Technology has complicated marriages to an alarming degree in recent years. Not only do lawyers say social media played a role in the vast majority of divorces in 2012 - even for couples who have never had Facebook, Twitter, YouTube or other social accounts - but when a couple parts ways, who keeps the iTunes account, the shared e-mail address or the online business?
It’s not all bad news: digital evidence can bring swifter settlements and technology, such as Skype, e-mail and photo-sharing services, can make it easier for parents to stay organized and keep in touch with their children. AVG's guide gives advice on these things as well as:
- Making an inventory of and dividing up digital assets
- Social media in divorce
- Tools to make divorce easier for children
Free download in PDF format.
“With everything else you have to contend with during a divorce, sorting out your digital dealings probably feels bewildering and intrusive. But sooner or later, certain digital aspects will need your attention, and the more control you have over your presence online, the less overwhelmed you will feel.”
As nearly every aspect of our lives becomes entwined in the digital world, it’s ever more difficult to untangle the shared threads. It’s no longer a case of you keep the CDs, I’ll take the stereo and speakers.
And then there was one. One PayPal account. One iTunes. One Picasa. One Dropbox. One iPad. And two of you who no longer share the same house, much less the same cloud storage.
From the wedding video shared on YouTube to the baby pictures sprinkled over Instagram; the retweets of inside jokes; the ‘married’ status on Facebook and the e-mail account you both used – they still exist as if nothing has happened, even though you’re now debating who keeps the thousands of songs on Spotify and the films downloaded to your iPad. Or, for that matter, who gets the iPad.
It’s a tricky balance. Because of the unprecedented extent to which our lives now exist online, and how quickly the digital sphere has evolved, we’re in new territory.
In some ways, though, it’s nothing more than a new twist on an age-old conundrum. True, there are gadgets and digital assets to be divvied up, but it’s not that different from splitting the proceeds of the house sale or handing custody of the dog to the person who feeds and walks it. For the most part, your digital investments can either be divided in half or only one person gets them.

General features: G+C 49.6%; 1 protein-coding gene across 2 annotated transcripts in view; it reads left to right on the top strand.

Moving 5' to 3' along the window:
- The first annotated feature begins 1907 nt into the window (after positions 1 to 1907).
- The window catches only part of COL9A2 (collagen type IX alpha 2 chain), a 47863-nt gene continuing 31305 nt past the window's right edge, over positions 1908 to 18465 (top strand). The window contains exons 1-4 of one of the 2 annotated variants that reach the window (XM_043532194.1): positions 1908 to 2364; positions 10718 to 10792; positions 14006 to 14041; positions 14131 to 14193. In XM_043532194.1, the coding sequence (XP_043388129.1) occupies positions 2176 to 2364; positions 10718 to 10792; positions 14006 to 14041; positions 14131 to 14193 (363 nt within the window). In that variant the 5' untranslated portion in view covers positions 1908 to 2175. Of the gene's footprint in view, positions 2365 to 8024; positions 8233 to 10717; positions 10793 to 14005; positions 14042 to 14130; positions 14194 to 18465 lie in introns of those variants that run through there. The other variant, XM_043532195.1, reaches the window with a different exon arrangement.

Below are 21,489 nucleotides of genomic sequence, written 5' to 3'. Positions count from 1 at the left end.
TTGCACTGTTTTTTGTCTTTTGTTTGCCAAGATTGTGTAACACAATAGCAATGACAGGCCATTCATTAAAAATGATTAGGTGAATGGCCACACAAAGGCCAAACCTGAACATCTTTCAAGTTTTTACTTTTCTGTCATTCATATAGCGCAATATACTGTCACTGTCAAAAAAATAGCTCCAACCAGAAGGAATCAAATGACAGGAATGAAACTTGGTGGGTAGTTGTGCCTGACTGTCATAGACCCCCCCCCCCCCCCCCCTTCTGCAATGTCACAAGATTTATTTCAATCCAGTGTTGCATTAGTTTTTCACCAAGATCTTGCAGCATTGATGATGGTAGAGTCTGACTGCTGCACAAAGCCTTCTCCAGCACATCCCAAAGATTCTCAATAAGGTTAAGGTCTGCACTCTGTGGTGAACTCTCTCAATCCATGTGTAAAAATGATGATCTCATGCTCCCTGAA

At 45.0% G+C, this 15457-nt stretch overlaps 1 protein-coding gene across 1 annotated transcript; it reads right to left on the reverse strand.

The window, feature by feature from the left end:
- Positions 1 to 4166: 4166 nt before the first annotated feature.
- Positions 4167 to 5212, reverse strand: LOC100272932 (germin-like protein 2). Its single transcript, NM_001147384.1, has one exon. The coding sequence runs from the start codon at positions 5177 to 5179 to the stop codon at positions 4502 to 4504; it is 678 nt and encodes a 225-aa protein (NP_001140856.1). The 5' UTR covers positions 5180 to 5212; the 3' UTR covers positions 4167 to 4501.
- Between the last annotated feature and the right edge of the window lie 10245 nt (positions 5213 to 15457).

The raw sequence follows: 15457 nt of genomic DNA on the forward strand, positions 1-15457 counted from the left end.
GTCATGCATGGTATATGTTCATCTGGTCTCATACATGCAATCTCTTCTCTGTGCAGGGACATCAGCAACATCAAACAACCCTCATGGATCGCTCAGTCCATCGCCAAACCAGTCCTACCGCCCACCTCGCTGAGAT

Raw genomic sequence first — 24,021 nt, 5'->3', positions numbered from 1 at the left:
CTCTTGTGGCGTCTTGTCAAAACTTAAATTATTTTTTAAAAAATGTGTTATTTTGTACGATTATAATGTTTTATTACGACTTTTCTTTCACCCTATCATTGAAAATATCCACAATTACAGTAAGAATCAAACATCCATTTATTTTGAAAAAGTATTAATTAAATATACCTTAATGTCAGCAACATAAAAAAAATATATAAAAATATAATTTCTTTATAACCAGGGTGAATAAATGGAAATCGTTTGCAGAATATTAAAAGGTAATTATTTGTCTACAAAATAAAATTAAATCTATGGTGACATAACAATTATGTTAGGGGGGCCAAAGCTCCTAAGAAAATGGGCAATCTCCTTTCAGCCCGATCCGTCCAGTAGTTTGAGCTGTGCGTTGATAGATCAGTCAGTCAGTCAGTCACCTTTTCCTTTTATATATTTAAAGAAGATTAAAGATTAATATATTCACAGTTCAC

The major distinction is in how much of your identity, personality, actions and memories exist in a digital context - and how much those ephemeral aspects are interwoven.
Divorce is one of life’s most stressful events, taking financial, emotional, mental and even physical tolls on those affected both directly and indirectly. With the advent of new technology, there’s one more stress factor to add to that list: digital.
With more aspects of our lives being shared or stored online, the scope for making an upsetting discovery - or being discovered - is more substantial than ever before.
It all comes back to your so-called ‘digital footprint,’ which is probably bigger than you realize.
The digital trail
If social media played a part in your marriage breakdown, as it reportedly did in some 80 percent of U.S. divorces in 2012, then deciding who’ll claim the family Facebook account may be the least of your concerns. But don’t expect to kiss it goodbye quite so soon.
Divorce lawyers are increasingly citing content discovered on digital sources as evidence in negotiations and court proceedings. Social media, in particular, has been a game-changer.
“The ultimate leverage is the fear factor, the fear of having to explain what you’ve done, on the witness stand,” saidRandall M. Kessler, an Atlanta-based lawyer and past chair of the family law sections of both the American Bar Association and the State Bar of Georgia.
It all comes back to your so-called ‘digital footprint,’ which is probably bigger than you realize. Quite apart from the obvious - the dubious status updates, friendships rekindled online and accounts with e-dating services - other digital activity can raise red flags of infidelity, poor parenting choices and other factors important in divorce proceedings.